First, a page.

Farmers need a wide range of skills to run a farm. Paying skilled tradespeople, especially now, is often too expensive for all the jobs that need to be done on the farm. Farmers need building, carpentry, plumbing, electrical, plant science, human resource, mechanical, and veterinary skills. Welding is also a very useful skill. It is often used to modify tools, repair anything that is metal, or build something new. David is a self-taught welder and makes no claims to be skilled in the trade. He took some time after the workday on Friday to teach any interested members of the farm team, and members of the farm team next door at Fill Yer Boots Farm, an introduction to welding. He was very patient, went over all the safety considerations, and let everyone try. The world went black as soon as I pressed the button on the welding gun. I was wearing the safety hood which protects my face and eyes. I guess I should have moved my face closer to the sparks, which is not intuitive. The introduction gave me enough to realize I’d like to learn and try it more. There were six of us trying it out, and it was so much fun! So empowering.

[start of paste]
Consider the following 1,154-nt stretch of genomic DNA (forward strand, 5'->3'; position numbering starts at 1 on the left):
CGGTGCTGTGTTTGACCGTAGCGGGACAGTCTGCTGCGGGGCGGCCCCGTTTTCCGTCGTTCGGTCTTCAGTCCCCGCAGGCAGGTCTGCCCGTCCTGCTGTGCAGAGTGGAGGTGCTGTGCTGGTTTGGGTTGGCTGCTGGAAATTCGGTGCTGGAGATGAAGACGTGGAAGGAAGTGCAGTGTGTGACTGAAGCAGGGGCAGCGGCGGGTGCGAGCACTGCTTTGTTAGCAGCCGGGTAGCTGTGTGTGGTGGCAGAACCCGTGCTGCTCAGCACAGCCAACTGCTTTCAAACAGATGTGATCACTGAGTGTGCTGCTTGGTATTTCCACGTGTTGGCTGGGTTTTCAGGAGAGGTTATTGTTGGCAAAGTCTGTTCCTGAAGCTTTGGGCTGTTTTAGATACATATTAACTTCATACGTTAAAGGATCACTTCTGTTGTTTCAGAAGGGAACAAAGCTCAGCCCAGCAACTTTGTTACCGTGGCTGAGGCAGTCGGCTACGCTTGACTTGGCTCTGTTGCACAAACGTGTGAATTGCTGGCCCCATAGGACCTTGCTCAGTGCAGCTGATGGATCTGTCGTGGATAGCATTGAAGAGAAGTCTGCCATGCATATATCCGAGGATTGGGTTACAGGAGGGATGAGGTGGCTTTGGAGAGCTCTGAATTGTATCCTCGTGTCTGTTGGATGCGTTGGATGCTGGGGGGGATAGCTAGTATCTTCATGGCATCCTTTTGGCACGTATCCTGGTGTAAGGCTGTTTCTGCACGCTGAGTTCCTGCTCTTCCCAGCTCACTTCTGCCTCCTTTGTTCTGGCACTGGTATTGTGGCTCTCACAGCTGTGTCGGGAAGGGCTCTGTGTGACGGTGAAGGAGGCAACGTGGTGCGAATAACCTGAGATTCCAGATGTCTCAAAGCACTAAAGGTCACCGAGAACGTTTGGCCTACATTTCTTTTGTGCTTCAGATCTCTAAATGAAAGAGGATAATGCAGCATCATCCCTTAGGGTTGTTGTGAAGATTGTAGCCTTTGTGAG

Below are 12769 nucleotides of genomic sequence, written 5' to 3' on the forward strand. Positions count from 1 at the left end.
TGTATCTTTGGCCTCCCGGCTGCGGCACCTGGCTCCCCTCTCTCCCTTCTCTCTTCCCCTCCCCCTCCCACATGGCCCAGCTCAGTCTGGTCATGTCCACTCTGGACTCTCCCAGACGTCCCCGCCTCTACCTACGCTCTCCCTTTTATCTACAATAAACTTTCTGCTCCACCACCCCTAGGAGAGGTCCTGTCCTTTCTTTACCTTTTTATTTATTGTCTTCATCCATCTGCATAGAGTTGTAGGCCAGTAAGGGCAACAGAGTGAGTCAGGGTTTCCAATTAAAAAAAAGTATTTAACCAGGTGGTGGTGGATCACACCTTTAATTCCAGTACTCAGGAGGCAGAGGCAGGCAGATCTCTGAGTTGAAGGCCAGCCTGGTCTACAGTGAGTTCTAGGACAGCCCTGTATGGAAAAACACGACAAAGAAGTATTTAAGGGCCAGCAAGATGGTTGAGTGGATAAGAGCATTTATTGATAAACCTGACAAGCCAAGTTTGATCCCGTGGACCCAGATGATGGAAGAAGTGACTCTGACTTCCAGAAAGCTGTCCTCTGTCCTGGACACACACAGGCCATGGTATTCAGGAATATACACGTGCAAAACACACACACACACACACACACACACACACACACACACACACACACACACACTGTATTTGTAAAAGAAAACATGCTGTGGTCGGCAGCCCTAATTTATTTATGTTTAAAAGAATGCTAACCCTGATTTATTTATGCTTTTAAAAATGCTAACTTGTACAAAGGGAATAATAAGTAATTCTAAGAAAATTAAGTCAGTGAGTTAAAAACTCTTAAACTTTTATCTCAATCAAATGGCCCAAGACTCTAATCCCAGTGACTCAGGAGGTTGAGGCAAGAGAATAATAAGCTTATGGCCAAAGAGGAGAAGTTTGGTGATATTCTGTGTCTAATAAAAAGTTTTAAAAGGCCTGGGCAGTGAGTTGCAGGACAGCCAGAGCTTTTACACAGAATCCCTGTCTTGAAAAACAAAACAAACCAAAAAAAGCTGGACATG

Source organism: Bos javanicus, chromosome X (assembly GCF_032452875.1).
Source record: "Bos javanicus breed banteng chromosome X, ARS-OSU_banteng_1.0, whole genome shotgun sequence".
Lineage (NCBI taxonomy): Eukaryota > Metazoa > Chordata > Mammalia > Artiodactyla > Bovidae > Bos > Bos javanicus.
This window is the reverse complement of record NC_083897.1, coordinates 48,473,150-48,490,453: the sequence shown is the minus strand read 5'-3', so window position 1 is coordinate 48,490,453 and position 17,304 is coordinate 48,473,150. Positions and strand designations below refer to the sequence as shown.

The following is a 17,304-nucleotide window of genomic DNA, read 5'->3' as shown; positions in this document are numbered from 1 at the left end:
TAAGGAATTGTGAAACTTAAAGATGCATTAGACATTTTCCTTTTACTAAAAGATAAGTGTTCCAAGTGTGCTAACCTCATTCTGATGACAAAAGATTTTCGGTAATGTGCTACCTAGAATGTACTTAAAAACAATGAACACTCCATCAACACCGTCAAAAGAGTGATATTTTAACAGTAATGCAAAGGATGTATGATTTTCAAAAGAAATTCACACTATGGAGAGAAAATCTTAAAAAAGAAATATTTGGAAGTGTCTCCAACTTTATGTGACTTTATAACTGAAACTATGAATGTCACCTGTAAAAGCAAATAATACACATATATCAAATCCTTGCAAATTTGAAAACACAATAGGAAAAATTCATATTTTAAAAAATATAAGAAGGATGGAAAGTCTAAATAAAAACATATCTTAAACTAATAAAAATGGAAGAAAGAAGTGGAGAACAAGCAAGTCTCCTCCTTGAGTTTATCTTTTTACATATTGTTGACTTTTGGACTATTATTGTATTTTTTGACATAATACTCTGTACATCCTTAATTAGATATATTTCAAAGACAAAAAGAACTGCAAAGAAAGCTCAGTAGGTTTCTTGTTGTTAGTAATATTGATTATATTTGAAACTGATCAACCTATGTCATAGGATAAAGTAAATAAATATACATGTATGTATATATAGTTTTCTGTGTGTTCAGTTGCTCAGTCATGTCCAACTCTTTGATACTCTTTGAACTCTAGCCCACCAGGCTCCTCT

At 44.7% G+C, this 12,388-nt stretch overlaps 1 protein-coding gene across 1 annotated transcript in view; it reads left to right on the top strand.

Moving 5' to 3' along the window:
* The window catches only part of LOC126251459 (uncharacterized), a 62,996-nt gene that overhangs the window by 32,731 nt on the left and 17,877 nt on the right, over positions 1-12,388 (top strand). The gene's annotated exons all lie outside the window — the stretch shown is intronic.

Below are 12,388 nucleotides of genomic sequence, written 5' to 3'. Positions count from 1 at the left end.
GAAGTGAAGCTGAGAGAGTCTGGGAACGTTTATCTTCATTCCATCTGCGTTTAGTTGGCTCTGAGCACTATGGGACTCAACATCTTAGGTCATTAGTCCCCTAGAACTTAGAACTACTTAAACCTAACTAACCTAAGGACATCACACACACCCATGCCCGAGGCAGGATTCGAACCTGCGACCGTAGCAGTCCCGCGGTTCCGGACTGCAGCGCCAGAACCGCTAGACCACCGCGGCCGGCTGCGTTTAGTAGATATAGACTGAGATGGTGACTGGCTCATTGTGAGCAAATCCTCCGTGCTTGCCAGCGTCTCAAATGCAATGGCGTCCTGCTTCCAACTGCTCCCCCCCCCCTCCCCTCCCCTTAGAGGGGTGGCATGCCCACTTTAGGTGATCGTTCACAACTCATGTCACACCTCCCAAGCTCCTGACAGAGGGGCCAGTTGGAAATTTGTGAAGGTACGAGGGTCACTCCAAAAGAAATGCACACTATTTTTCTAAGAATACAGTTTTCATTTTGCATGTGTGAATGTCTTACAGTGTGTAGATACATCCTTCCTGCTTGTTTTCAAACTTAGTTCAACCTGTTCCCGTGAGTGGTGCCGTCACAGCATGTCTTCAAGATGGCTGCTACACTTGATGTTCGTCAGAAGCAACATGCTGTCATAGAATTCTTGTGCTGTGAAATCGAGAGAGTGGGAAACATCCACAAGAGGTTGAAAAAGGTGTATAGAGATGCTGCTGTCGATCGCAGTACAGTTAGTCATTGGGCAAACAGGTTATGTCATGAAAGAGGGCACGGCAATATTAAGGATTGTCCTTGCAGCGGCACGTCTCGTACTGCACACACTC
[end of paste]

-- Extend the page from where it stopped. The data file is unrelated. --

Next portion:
As a woman, I am intimidated and scared to bust in and learn. I really admire the fact that Eli has risen to the challenge of being in charge of irrigation. This means she has learned a lot about plumbing and can be found all over the farm setting up sprinklers, laying drip tape, repairing headers, and of course, fixing leaks! She’s confident, calm, and in demand this spring, as we have had less rain than normal. The farm team has been planting so many transplants, and they need water. This week many of the eggplant and peppers were planted outside.
We’re very pleased to finally have cucumbers, carrots, and celery this week! The struggle with cucumber pests is real, and today we replaced the screen on the cucumber tunnel to protect the new baby cuke plants.